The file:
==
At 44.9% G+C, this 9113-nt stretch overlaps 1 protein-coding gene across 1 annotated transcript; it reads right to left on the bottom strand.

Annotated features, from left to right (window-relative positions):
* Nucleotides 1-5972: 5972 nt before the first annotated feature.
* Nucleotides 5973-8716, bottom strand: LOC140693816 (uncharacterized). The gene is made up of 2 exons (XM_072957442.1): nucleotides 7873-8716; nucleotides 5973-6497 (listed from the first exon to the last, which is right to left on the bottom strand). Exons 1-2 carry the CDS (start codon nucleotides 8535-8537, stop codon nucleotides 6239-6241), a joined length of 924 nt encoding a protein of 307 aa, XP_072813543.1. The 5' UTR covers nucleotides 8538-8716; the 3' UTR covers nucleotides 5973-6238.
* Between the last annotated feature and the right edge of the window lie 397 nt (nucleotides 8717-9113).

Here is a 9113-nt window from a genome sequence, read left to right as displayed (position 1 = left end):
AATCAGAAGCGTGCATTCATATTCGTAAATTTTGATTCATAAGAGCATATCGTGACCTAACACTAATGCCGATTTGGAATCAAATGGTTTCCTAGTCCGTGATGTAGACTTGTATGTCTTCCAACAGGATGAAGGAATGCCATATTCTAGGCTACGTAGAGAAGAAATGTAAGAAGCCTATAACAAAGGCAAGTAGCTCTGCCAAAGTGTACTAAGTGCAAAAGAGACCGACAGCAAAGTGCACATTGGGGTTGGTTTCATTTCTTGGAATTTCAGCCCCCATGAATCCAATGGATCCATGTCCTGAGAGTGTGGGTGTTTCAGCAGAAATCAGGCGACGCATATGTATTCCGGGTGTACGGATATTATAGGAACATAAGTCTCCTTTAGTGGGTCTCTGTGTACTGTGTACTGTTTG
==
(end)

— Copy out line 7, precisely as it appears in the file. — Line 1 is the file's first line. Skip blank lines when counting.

AATCAGAAGCGTGCATTCATATTCGTAAATTTTGATTCATAAGAGCATATCGTGACCTAACACTAATGCCGATTTGGAATCAAATGGTTTCCTAGTCCGTGATGTAGACTTGTATGTCTTCCAACAGGATGAAGGAATGCCATATTCTAGGCTACGTAGAGAAGAAATGTAAGAAGCCTATAACAAAGGCAAGTAGCTCTGCCAAAGTGTACTAAGTGCAAAAGAGACCGACAGCAAAGTGCACATTGGGGTTGGTTTCATTTCTTGGAATTTCAGCCCCCATGAATCCAATGGATCCATGTCCTGAGAGTGTGGGTGTTTCAGCAGAAATCAGGCGACGCATATGTATTCCGGGTGTACGGATATTATAGGAACATAAGTCTCCTTTAGTGGGTCTCTGTGTACTGTGTACTGTTTG